The Lone Star State is home to a vibrant theater scene. Whether you’re hitting up the big cities for a Broadway-caliber show or a cozy suburban theatre for a top-notch local show, Texas has it. Here are the 10 best places for live theater in the state!
Grapevine's Runway Theatre has been in operation for the last 35 years now, and that's no mean feat given the changes that have taken place in that time. A largely volunteer operation, the Runway started life as the base of operations for the End of the Runway Players, originally rehearsing out of a garage. Soon, the group formed its own not-for-profit organization and established the theater as its own, which has been running ever since.
Kerrville's Playhouse 2000 was the brain child of theater, technical and musical directors—along with a scenic designer and graphic artist—who wanted to bring the performing arts to the area as well as provide a venue for at-risk youth to learn something of stagecraft and live acting beyond YouTube videos and whatever was playing that week from Hollywood. The end result is a theater that's put on some impressive works, ranging from “Carousel” to “Making God Laugh.”
The Crighton Theatre in Conroe got its start when the mayor decided to go hunting for oil in 1934. He succeeded, and with his newfound wealth decided that Conroe needed a venue for live theater. Intending to produce a structure similar to Houston's Majestic Theatre using native stone like the capitol building did in Austin, the end result was the Crighton. Since then, a host of shows have come and gone in air-conditioned comfort—always a plus in Texas—and the place still hosts theater today.
The Steve W. Shepherd Theater in Fredericksburg—described as “an intimate and comfortable venue with 250 individual seats”—is the home turf of the Fredericksburg Theater Company. Offering a wide array of shows including some specials for the holidays as well as some of the biggest in Broadway like Neil Simon's “Barefoot in the Park,” the Steve W. Shepherd offers plenty of theater for all. And we mean “for all,” because there's even a set specifically for the younger kids.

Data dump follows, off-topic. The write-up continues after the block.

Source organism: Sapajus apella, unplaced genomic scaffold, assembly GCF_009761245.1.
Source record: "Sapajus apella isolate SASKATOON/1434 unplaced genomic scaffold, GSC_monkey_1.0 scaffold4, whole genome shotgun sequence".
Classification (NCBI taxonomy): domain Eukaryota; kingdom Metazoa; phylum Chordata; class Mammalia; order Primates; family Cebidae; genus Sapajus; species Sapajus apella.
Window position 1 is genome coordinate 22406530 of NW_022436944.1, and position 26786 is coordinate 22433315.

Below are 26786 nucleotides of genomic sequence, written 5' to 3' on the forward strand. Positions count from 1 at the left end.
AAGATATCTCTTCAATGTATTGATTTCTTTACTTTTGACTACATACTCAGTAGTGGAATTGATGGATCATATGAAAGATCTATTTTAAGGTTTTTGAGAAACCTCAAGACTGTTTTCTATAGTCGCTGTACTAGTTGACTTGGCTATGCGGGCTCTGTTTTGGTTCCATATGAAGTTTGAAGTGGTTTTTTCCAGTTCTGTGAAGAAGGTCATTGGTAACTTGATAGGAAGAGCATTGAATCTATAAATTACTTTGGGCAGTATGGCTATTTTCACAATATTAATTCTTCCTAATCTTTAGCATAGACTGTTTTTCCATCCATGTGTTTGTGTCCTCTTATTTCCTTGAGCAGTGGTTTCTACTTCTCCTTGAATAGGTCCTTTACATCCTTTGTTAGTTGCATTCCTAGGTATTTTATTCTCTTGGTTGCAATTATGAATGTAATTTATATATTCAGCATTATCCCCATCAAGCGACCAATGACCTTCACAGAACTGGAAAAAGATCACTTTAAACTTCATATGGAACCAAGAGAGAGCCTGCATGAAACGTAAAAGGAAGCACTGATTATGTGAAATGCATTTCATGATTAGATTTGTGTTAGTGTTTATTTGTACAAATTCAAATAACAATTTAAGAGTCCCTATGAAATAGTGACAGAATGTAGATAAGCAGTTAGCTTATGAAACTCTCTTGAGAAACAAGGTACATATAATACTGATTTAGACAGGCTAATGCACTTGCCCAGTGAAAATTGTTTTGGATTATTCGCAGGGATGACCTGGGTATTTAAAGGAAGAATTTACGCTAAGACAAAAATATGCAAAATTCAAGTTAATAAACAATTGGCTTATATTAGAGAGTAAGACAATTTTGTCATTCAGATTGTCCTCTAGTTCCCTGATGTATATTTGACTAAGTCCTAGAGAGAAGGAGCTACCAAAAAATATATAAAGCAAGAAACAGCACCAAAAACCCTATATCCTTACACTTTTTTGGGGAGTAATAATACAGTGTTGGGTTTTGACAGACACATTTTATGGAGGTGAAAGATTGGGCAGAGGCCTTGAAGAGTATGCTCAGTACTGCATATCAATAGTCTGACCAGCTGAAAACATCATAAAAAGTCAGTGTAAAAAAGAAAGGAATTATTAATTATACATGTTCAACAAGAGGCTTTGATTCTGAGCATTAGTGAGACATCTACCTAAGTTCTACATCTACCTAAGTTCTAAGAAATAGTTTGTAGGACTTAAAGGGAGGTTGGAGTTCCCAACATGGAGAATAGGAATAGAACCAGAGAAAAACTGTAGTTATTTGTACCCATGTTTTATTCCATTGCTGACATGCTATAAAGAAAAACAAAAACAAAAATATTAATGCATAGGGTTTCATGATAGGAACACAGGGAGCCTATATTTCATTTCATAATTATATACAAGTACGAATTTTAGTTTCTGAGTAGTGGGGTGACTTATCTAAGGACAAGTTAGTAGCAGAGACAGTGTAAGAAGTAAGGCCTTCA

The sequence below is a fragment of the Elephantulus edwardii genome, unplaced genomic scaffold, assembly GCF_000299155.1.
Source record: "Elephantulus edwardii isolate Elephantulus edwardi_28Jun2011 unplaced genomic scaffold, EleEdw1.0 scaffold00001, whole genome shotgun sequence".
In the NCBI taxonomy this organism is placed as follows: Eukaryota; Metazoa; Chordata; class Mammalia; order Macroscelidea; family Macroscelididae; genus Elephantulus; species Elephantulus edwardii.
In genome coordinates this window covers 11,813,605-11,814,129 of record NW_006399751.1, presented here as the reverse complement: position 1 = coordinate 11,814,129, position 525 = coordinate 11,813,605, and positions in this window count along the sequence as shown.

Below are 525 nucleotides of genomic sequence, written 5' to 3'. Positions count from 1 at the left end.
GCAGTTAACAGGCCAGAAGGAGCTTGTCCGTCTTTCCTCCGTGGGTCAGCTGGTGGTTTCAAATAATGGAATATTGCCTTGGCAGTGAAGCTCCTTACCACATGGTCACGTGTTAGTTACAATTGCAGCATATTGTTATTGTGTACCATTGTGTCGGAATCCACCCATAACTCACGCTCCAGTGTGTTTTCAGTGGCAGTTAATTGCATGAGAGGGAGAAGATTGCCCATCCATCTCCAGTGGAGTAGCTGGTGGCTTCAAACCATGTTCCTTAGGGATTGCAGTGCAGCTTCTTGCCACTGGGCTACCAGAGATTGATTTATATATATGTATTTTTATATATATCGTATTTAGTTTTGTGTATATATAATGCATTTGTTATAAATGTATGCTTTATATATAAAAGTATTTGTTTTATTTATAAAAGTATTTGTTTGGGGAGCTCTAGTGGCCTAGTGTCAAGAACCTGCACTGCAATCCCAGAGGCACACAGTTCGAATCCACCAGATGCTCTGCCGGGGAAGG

In Hurst—right between Dallas and Fort Worth—sits the Artisan Center Theater, a theater that's home to a variety of stage productions, covering the gamut from country-western gospel to Broadway hits. It's also got a fairly extensive children's theater group, featuring some of the biggest features ever like “Les Miserables” performed entirely by students. There are even refreshments and handicap seating available just to round out the experience.
It's really not Texas if something isn't named after the state, and in Palestine, that honor—likely one of several—goes to the Texas Theatre. Regarded as “the crown jewel of downtown Palestine,” it's also a survivor. Built in 1930, and originally designed as a movie palace in the style of the time, it survived fires on two different occasions, and was regularly closed and reopened by new owners taking up the gauntlet. Now, it handles a wide array of theatrical presentations, and is the official home of Palestine Community Theatre.
If Theater Arlington in Arlington looks like it might well have once served as a Blockbuster Video or similar location, that's not so far out of line. Originally, Theatre Arlington got its start in a high school, run by the Potluck Players, so named for their meeting place, the Potluck Room of Miss Persis Dance Studio. Eventually, raising money by charging everyone involved with a show from cast to crew to ushers $10 to be involved, the group moved to its permanent location, a 134-seat venue. From there, the group went on to deliver some of the biggest names in theater, leading off its new venue in 1981 with “A Funny Thing Happened on the Way to the Forum.”
The Georgetown Palace Theatre, in Georgetown, recently celebrated its 90th anniversary, so for those looking for a slice of history with their theater, this is a fine place to start. It too got its house as a movie palace back in the days of silent film, before progressing to the “talkies” and ultimately ending its film run in 1989. Through renovations and changes, the theater eventually became one of the leaders in the area's drama scene, as well as offering plenty of programs for the next generation of stage actors.
The Granbury Theatre Company represents quite a bit of Granbury history. Headquartered in the Granbury Opera House—itself recipient of a $3.5 million renovation in 2012—it presents not only Broadway shows, but also tribute concerts and other events. It even occasionally hosts movies.
Cleburne's Plaza Theatre is home to its eponymous theatre company. Said company delivers a wide array of shows—most recently it handled “Always, Patsy Cline”—and also offers a wide range of theater from the younger set. One novel feature about this theater, though, is that it shows you the availability of tickets for most any show for almost a month running. Four green bars mean tickets are still available, while one red bar means nearly sold out. Three green and two yellow bars serve as intermediary signs, a noteworthy addition.